I was walking to work on the first day that the kids got back to school, behind a pair of young men in nearly identical outfits, both smoking cigarettes and looking like they’d slept in the clothes they were wearing.
I glanced up and down the streets near campus as I crossed them, watching beer signs and ping pong tables and milk-crate furniture being dragged into kitchens. I watched sweat-soaked fathers carrying the luggage of their baby-faced daughters, who were too busy talking on their cell phones to help with much more than a pillow.
I came to the realization that any and all nostalgia I might have had for those college days is gone. Nothing about the lifestyles of these young people is even remotely appealing to me. I have successfully separated my memories from the physical locations where they took place. I absolutely, positively no longer want to be in collegeâ€”I’m just glad that I went.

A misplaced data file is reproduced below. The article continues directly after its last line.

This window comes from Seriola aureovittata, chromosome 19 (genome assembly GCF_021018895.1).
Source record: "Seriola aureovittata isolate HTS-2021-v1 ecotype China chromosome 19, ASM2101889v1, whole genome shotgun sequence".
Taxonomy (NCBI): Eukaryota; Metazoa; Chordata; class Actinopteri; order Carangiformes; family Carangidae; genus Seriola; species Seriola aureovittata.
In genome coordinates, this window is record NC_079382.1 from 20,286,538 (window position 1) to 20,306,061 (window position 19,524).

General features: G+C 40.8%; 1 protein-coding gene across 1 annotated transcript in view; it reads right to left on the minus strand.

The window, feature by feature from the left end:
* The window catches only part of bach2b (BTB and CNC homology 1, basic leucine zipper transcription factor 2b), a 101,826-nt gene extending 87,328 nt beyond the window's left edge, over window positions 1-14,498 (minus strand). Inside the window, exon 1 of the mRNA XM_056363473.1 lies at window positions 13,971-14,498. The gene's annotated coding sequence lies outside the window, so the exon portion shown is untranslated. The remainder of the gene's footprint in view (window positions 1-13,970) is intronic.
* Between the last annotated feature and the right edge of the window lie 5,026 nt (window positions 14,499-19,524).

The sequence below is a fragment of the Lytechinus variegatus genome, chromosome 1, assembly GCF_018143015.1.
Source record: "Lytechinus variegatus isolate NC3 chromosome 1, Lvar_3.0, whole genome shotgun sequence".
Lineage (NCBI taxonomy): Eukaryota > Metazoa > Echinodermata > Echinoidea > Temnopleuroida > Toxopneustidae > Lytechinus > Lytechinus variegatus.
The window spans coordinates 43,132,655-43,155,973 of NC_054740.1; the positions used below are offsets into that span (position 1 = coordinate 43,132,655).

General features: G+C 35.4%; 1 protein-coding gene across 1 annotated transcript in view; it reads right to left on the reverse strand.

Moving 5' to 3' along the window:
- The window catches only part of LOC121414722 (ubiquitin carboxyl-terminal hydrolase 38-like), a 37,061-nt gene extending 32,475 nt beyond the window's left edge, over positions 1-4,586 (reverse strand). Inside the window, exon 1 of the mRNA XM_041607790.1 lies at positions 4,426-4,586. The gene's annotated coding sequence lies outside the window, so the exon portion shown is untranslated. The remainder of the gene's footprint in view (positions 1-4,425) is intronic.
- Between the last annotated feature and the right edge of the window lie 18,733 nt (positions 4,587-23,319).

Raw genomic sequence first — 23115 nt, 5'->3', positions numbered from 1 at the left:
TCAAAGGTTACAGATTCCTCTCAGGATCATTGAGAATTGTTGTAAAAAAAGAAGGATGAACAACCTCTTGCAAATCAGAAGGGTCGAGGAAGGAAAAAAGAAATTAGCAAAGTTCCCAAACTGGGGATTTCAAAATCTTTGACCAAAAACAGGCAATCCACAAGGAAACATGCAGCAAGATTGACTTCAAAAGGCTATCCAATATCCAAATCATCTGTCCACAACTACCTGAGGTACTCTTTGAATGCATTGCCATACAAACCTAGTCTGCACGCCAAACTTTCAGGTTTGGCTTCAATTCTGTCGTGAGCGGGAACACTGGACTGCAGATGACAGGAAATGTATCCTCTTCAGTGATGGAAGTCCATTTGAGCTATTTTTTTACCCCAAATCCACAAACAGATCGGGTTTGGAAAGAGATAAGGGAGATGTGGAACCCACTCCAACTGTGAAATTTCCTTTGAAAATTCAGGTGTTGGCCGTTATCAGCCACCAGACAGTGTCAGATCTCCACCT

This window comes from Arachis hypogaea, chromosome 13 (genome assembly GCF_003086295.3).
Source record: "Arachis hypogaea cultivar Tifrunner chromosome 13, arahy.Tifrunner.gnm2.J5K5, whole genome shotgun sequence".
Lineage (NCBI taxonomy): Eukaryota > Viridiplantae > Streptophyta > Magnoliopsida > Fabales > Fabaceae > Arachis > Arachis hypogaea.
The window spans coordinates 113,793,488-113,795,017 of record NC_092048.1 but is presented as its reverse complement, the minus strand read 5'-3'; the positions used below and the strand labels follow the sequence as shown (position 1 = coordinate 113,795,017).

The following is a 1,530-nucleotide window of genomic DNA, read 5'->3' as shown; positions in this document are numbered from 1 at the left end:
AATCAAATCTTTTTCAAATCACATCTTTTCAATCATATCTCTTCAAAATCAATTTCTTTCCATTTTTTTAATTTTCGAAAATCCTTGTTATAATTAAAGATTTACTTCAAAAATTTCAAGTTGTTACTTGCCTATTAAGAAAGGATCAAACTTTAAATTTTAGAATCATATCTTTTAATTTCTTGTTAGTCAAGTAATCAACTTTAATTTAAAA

It was striking to me when Michelle and I visited Marquette last week Sunday, found ourselves walking behind a group of college guys, and she expressed a similar sentiment.
“I’m really glad I’m not in college,” she said. It was the first time I heard her say anything of the kind.
So I guess this means that I’m through oscillating between being sort of grown up and being really grown up. Maybe the notion that there was any movement was just an illusion. In any case, I hope the class of 2010 has a good time in college. Without me.